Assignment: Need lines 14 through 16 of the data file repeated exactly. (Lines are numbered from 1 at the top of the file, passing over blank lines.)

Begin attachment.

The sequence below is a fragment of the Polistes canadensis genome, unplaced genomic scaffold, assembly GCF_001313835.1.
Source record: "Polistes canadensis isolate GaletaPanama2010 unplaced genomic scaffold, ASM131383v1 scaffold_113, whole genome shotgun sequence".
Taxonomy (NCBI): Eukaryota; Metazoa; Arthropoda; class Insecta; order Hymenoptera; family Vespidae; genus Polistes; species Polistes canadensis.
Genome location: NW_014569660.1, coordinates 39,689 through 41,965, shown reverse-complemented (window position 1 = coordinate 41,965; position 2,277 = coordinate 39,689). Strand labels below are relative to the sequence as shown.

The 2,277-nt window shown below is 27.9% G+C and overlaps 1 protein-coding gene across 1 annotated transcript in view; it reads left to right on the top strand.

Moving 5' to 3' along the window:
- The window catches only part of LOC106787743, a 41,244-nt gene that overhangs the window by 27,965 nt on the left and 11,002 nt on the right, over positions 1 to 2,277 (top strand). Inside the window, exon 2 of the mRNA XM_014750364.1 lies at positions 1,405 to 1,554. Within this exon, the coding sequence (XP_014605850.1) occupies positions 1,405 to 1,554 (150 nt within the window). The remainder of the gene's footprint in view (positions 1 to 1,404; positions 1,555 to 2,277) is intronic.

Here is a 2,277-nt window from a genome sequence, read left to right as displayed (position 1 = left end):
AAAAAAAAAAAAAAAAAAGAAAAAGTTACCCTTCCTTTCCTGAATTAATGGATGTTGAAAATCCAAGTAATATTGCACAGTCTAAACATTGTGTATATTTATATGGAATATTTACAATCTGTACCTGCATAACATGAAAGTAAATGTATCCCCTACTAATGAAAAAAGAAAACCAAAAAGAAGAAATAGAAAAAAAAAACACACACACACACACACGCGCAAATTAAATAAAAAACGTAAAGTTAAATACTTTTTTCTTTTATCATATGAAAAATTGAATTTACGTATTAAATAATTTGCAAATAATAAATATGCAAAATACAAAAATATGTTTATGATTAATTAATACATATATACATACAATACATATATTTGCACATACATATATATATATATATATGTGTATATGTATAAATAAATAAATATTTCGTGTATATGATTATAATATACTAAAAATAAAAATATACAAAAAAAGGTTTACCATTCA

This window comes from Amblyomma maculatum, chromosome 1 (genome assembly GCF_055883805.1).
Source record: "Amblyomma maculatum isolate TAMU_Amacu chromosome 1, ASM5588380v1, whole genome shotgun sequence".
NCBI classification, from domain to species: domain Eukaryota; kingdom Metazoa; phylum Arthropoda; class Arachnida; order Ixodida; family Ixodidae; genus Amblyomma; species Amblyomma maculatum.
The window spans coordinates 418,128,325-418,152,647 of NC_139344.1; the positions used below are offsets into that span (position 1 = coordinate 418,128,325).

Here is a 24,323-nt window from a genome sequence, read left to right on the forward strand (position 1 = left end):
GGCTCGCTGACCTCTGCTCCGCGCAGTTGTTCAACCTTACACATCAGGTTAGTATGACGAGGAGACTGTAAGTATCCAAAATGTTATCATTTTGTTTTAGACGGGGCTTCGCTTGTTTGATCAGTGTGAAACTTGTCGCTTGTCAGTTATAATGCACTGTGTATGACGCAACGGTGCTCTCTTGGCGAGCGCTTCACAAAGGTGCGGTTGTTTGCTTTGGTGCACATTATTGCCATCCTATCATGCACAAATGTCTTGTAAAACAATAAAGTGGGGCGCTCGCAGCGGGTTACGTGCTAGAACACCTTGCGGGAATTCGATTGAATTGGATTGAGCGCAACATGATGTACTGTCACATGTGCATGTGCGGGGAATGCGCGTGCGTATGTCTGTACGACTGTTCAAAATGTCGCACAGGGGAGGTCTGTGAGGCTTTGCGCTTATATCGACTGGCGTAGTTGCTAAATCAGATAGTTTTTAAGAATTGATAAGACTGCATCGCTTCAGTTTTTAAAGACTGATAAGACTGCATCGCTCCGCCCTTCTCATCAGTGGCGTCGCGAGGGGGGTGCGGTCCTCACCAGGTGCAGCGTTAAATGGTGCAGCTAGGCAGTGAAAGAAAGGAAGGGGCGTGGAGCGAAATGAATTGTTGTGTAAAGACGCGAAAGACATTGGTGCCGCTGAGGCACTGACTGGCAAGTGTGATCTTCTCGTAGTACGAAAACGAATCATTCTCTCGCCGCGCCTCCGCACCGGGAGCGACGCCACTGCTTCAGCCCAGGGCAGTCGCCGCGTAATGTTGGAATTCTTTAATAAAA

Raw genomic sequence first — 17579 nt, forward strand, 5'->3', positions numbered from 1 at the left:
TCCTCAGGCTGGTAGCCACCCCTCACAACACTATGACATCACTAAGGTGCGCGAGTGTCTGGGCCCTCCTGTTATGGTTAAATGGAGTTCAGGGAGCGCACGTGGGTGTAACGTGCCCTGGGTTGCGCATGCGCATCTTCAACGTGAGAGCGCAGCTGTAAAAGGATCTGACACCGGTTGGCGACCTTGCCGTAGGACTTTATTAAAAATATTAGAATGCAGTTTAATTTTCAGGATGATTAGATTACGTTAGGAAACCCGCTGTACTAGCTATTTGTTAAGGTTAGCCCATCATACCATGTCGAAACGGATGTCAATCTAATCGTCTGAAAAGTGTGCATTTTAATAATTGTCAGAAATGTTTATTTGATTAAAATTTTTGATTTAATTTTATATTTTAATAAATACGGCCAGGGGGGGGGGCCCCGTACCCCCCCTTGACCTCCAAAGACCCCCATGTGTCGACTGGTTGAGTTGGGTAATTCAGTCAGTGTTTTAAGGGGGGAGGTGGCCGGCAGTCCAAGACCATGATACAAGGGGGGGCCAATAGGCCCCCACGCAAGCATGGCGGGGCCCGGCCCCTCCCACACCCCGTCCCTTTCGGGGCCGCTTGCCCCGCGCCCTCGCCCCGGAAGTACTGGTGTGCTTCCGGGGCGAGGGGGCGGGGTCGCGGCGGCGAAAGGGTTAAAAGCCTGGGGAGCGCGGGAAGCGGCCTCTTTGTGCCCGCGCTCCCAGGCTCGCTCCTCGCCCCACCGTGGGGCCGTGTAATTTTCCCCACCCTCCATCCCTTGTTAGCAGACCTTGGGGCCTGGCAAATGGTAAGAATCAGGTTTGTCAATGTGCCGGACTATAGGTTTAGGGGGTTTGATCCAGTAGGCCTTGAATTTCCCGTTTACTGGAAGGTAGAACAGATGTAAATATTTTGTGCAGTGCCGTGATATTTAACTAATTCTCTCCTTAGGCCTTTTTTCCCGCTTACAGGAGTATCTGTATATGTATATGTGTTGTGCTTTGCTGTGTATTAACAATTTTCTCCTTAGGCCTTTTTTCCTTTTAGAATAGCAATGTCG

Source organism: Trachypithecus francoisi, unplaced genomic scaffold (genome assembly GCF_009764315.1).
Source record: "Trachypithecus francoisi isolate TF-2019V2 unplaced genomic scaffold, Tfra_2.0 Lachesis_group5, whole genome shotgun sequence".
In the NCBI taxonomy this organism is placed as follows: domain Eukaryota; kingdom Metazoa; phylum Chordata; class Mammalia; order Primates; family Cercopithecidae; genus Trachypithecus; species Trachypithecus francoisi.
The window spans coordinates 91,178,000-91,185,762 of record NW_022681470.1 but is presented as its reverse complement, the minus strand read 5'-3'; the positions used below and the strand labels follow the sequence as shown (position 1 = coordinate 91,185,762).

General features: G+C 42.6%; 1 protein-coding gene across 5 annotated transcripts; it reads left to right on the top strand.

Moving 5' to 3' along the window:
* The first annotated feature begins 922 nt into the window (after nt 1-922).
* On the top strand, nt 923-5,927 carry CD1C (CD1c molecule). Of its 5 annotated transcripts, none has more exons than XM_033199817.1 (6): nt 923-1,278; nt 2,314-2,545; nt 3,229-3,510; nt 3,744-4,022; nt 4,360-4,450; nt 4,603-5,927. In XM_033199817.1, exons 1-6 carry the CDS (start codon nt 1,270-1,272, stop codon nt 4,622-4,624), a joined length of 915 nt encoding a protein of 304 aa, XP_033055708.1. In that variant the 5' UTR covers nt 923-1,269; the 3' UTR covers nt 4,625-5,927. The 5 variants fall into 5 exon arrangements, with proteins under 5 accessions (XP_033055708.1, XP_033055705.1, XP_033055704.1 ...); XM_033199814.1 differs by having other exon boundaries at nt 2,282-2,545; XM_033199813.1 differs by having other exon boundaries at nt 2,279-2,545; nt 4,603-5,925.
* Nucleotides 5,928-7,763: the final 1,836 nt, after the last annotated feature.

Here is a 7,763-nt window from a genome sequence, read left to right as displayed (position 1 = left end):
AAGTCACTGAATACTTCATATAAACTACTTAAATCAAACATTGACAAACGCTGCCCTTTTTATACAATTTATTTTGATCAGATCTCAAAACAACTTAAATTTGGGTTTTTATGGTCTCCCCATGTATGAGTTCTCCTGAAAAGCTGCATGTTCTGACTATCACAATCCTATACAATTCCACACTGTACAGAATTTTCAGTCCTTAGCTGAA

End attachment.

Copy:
Here is a 24,323-nt window from a genome sequence, read left to right on the forward strand (position 1 = left end):
GGCTCGCTGACCTCTGCTCCGCGCAGTTGTTCAACCTTACACATCAGGTTAGTATGACGAGGAGACTGTAAGTATCCAAAATGTTATCATTTTGTTTTAGACGGGGCTTCGCTTGTTTGATCAGTGTGAAACTTGTCGCTTGTCAGTTATAATGCACTGTGTATGACGCAACGGTGCTCTCTTGGCGAGCGCTTCACAAAGGTGCGGTTGTTTGCTTTGGTGCACATTATTGCCATCCTATCATGCACAAATGTCTTGTAAAACAATAAAGTGGGGCGCTCGCAGCGGGTTACGTGCTAGAACACCTTGCGGGAATTCGATTGAATTGGATTGAGCGCAACATGATGTACTGTCACATGTGCATGTGCGGGGAATGCGCGTGCGTATGTCTGTACGACTGTTCAAAATGTCGCACAGGGGAGGTCTGTGAGGCTTTGCGCTTATATCGACTGGCGTAGTTGCTAAATCAGATAGTTTTTAAGAATTGATAAGACTGCATCGCTTCAGTTTTTAAAGACTGATAAGACTGCATCGCTCCGCCCTTCTCATCAGTGGCGTCGCGAGGGGGGTGCGGTCCTCACCAGGTGCAGCGTTAAATGGTGCAGCTAGGCAGTGAAAGAAAGGAAGGGGCGTGGAGCGAAATGAATTGTTGTGTAAAGACGCGAAAGACATTGGTGCCGCTGAGGCACTGACTGGCAAGTGTGATCTTCTCGTAGTACGAAAACGAATCATTCTCTCGCCGCGCCTCCGCACCGGGAGCGACGCCACTGCTTCAGCCCAGGGCAGTCGCCGCGTAATGTTGGAATTCTTTAATAAAA

Raw genomic sequence first — 17579 nt, forward strand, 5'->3', positions numbered from 1 at the left: